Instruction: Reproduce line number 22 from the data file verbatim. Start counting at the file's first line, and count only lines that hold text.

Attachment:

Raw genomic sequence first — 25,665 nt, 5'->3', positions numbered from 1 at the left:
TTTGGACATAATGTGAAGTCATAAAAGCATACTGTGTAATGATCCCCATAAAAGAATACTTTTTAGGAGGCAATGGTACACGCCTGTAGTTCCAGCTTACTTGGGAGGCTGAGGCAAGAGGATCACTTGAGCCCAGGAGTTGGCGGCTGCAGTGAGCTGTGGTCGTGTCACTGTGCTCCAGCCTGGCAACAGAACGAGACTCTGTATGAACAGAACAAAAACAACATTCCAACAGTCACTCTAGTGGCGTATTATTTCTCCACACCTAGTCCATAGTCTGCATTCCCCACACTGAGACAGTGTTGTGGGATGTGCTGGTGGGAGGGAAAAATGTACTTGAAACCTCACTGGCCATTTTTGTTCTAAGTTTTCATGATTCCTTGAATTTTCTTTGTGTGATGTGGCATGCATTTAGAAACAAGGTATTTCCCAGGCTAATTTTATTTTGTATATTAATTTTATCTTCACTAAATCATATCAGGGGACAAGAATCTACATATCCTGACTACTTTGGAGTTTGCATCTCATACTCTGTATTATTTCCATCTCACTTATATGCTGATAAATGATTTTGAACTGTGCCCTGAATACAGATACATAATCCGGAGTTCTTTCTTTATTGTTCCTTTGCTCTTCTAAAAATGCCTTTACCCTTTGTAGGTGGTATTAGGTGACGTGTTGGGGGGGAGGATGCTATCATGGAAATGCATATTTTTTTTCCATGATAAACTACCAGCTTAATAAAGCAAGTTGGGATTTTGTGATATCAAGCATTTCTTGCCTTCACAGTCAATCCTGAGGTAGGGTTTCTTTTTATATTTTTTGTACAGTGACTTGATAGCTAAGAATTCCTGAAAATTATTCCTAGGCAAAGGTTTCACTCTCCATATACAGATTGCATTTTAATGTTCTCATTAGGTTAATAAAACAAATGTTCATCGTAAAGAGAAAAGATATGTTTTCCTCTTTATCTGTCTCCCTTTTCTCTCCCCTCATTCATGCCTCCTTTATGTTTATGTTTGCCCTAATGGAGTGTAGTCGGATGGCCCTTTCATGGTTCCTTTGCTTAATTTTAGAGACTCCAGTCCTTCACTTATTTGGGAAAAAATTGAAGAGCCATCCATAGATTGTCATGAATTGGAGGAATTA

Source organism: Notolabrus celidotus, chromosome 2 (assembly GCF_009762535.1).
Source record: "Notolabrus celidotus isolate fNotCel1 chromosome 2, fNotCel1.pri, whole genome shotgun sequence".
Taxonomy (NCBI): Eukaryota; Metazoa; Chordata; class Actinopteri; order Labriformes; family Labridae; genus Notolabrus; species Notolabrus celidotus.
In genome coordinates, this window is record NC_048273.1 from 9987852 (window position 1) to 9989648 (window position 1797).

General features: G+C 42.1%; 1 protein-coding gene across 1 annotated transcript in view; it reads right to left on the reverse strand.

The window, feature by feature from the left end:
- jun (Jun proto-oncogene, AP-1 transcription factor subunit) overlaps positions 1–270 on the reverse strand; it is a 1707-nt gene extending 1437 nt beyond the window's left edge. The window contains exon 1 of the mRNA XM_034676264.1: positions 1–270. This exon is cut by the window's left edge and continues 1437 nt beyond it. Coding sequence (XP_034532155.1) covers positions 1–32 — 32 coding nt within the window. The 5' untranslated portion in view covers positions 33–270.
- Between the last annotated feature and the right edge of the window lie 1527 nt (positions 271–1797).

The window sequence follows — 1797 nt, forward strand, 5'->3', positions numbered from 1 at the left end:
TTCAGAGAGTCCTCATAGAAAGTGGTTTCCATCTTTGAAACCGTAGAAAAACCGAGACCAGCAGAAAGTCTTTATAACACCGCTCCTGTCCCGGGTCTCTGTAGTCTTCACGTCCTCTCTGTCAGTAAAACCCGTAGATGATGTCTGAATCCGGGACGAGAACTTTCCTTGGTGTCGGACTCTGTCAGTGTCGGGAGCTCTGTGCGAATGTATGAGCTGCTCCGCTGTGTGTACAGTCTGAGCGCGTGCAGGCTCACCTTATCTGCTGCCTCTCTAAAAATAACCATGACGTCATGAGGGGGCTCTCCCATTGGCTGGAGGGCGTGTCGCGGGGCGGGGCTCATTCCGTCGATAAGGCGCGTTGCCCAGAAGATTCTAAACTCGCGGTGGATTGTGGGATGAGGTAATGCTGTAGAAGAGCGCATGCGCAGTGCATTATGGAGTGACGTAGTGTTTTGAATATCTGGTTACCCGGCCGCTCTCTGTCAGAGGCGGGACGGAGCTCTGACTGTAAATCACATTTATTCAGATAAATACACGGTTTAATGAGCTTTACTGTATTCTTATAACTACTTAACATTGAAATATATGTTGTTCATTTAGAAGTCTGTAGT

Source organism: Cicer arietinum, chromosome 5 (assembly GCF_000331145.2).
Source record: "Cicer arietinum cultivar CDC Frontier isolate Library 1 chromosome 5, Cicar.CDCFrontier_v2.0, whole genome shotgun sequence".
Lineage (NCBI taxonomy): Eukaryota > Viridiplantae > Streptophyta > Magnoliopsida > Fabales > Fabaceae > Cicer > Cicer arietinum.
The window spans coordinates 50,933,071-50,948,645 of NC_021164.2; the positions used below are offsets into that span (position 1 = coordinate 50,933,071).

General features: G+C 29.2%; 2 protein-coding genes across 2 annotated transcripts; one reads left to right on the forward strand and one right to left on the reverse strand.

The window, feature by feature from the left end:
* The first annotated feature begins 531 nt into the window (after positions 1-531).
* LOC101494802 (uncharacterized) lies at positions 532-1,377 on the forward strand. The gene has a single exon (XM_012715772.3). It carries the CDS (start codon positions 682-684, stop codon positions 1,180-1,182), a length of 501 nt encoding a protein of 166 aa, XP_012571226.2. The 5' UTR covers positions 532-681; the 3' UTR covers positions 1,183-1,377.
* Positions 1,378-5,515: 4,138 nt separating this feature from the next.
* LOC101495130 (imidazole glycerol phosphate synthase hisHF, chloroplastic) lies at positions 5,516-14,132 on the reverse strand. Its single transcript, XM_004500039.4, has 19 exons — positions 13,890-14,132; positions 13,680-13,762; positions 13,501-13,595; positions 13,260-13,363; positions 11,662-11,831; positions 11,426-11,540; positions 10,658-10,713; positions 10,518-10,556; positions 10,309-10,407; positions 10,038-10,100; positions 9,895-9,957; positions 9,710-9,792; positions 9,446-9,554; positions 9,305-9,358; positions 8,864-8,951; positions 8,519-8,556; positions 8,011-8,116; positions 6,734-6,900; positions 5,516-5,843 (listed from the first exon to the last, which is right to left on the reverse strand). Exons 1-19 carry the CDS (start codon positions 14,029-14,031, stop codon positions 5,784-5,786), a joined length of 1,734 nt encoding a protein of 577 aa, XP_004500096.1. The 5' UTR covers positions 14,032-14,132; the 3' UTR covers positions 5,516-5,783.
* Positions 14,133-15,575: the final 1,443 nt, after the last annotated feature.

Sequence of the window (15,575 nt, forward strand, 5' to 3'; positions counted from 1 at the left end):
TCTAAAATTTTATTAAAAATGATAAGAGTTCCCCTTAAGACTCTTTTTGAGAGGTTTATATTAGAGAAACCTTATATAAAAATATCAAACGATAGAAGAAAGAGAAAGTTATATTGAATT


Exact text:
* LOC101495130 (imidazole glycerol phosphate synthase hisHF, chloroplastic) lies at positions 5,516-14,132 on the reverse strand. Its single transcript, XM_004500039.4, has 19 exons — positions 13,890-14,132; positions 13,680-13,762; positions 13,501-13,595; positions 13,260-13,363; positions 11,662-11,831; positions 11,426-11,540; positions 10,658-10,713; positions 10,518-10,556; positions 10,309-10,407; positions 10,038-10,100; positions 9,895-9,957; positions 9,710-9,792; positions 9,446-9,554; positions 9,305-9,358; positions 8,864-8,951; positions 8,519-8,556; positions 8,011-8,116; positions 6,734-6,900; positions 5,516-5,843 (listed from the first exon to the last, which is right to left on the reverse strand). Exons 1-19 carry the CDS (start codon positions 14,029-14,031, stop codon positions 5,784-5,786), a joined length of 1,734 nt encoding a protein of 577 aa, XP_004500096.1. The 5' UTR covers positions 14,032-14,132; the 3' UTR covers positions 5,516-5,783.